How the team on Necker Island are preparing for a sustainable future

Wind turbine on the tip of an island, surrounded by sea, with other islands in the distance
Matthew Bailey
Clare Kelly
by Clare Kelly
29 October 2019

Island nations are on the frontlines of the climate crisis – with residents experiencing rising sea levels, climbing temperatures, and frequent natural disasters. 

Thankfully, island nations also possess abundant natural resources (such as wind and sun), which can be harnessed to provide low-cost, clean, affordable energy. 

The team on Necker Island (one of the most beautiful and sunny places on Earth) understand what a blessing these natural resources are when it comes to preparing for a sustainable future. Under Richard Branson's leadership, Virgin Limited Edition’s Necker Island team are leading the way in utilising their natural resources and new innovations to power the island with clean energy.

No team in the Virgin family has experienced the devastating impact of climate change and natural disasters quite like the team on Necker. When hurricanes Irma and Maria swept through the British Virgin Islands they caused widespread and catastrophic damage. The impact they had on livelihoods and infrastructure is still being felt today. 

How the team on Necker Island are preparing for a sustainable future

Adam Simmonds has been the development engineer on Necker Island since 2015 and was on Necker Island when Hurricane Irma first struck. Adam and his team have managed the Renewable Energy Project on Necker since 2014 – a three stage project consisting of solar, battery and wind. The island's solar fields were built in 2015 and the batteries were about to be installed when the hurricanes hit. 

The eventual roll-out of the batteries took place in January 2019. All 255 batteries were prefabricated in the US and then shipped over to the island, where Adam proceeded to wire them, connect them to the grid, and integrate them with the island’s generators and solar panels. 

The third and final phase of the energy project – the installation of the wind turbines – commenced in March this year and was recently completed. The turbines are now running all day, every day, and contributing to the impressive figure of 80 per cent clean energy powering the island. Next step – get to that 100 per cent.

Wind turbine in the BVI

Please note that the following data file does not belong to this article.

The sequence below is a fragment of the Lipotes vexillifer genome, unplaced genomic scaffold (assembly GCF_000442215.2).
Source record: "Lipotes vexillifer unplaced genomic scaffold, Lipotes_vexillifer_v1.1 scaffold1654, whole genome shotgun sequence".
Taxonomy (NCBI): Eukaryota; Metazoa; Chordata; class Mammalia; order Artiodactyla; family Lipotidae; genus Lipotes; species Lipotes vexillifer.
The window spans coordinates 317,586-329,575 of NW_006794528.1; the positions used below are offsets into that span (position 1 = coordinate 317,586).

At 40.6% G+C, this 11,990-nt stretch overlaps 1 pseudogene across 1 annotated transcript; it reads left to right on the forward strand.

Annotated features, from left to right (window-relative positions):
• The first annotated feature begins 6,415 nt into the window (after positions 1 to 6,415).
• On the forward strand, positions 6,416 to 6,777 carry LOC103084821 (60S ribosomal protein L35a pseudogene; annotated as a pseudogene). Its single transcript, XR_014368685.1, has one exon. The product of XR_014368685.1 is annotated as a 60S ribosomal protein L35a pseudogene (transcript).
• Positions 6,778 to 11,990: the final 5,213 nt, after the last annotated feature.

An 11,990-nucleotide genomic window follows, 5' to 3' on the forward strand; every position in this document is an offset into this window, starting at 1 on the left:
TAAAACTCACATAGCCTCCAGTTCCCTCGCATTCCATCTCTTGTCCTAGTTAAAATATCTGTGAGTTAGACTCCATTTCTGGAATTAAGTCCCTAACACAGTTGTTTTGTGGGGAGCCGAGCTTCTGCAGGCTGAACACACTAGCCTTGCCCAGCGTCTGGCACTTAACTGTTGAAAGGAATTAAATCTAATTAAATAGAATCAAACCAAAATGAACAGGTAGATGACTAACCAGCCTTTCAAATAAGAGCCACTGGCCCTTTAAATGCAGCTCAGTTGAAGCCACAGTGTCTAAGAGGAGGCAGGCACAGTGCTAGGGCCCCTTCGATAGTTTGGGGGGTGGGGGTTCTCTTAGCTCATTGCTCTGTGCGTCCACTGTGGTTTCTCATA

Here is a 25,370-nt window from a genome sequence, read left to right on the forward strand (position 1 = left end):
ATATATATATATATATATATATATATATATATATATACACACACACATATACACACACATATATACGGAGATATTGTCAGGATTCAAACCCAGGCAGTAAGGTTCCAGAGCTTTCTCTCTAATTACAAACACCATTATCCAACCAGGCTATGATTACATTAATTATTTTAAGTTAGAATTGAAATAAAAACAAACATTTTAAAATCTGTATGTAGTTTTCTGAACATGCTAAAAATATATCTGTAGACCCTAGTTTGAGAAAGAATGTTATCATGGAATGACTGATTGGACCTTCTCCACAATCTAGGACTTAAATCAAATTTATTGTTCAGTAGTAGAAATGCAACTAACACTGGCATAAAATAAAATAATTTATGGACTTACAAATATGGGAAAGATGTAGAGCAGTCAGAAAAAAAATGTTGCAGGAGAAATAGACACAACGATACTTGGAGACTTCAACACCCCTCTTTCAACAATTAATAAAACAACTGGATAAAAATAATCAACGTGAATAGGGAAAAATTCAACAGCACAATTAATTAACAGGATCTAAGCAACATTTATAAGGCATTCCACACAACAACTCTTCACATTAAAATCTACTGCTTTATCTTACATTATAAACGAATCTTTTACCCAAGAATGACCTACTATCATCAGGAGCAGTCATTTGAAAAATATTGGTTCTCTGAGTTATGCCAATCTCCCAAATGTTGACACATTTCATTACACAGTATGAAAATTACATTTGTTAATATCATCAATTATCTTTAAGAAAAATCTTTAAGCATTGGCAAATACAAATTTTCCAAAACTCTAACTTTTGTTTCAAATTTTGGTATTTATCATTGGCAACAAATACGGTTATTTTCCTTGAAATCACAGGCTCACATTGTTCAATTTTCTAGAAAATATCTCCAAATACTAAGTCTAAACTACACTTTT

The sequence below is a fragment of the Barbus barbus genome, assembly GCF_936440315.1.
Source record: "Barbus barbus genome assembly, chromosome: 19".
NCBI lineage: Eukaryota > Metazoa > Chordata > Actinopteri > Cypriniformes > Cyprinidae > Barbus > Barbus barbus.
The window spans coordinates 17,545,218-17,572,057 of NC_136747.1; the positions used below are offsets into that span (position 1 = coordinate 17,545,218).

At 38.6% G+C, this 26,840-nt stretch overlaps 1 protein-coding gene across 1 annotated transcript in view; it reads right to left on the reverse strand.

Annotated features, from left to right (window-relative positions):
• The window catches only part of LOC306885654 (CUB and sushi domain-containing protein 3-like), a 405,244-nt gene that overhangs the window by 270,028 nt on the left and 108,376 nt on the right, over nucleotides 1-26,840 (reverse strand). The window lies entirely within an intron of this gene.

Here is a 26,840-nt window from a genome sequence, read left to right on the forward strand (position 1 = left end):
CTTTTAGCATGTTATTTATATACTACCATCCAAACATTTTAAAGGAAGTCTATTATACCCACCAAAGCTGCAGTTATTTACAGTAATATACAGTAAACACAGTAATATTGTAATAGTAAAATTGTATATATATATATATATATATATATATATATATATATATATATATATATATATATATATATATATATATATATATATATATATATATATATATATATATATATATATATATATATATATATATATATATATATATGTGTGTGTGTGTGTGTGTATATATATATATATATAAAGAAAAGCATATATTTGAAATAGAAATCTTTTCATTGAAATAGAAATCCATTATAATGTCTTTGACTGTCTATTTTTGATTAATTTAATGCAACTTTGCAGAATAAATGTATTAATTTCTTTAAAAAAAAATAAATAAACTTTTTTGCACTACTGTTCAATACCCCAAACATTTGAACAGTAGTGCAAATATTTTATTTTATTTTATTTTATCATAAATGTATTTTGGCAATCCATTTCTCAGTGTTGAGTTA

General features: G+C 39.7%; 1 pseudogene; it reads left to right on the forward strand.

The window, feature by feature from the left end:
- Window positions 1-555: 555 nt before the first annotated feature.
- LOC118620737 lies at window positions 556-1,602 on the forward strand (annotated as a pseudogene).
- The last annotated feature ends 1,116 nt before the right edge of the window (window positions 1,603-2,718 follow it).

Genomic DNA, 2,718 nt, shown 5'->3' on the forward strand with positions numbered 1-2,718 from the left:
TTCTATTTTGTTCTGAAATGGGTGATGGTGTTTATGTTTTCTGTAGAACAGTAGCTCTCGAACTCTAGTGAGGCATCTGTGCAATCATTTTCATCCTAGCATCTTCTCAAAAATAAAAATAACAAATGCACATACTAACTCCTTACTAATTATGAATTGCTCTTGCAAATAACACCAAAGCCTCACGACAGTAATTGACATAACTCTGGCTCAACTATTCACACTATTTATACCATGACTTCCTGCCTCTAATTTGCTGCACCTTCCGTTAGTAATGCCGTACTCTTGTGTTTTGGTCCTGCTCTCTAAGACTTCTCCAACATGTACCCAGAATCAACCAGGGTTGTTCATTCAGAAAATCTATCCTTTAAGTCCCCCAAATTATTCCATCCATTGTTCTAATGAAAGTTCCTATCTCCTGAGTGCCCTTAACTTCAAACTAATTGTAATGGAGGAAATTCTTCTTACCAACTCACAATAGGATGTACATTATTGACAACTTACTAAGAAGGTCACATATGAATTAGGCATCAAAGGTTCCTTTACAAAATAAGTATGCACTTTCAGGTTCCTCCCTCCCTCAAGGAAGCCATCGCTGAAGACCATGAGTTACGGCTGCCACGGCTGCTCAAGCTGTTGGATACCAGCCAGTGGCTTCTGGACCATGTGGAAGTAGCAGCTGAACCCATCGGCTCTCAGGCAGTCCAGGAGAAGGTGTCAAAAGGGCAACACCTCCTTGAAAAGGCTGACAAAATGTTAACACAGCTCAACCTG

Matthew Bailey

“We’re lucky to have Justin Lock from Rocky Mountain Institute (RMI) work with the team as we strive to reach 100 per cent clean energy,” said Adam. Justin is responsible for strategic oversight and leadership for the Islands Energy Program at RMI – guiding island governments and utilities to define and achieve their energy visions. 

Beyond Necker, Adam has shared his expertise with communities in need on Virgin Gorda (an island not too far from Necker, and one that was also devastated by the hurricanes). Much work needed to be done to help get Gorda’s infrastructure functioning again post-hurricanes. Adam was all-hands-on-deck when the call went out for help – assisting in getting the power plants functioning and the water running again. 

There’s still a long way to go in getting Virgin Gorda communities into healthy, happy, sustainable situations. Positive moves are being made through Caribbean leaders coming together to transform the region’s economy – committing to a joint focus of fast-tracking climate action and economic growth, through sustainable development.

Three wind turbines on top of a small mountain overlooking the sea
Image from Mathew Bailey

As for Adam, his message is one of hope for the future of sustainable island energy. “My advice for teams trying to convert from fossil fuels to clean energy is to approach it as a business, not a billionaire. Being ‘able’ to do it is one thing, but ensuring it’s financially sound and sustainable is the best business approach. There’s enough evidence out there now that reducing carbon emissions will save you money (and save the planet) in the long run.”

To find out more about Necker Island’s wind power projects, read Richard’s blog.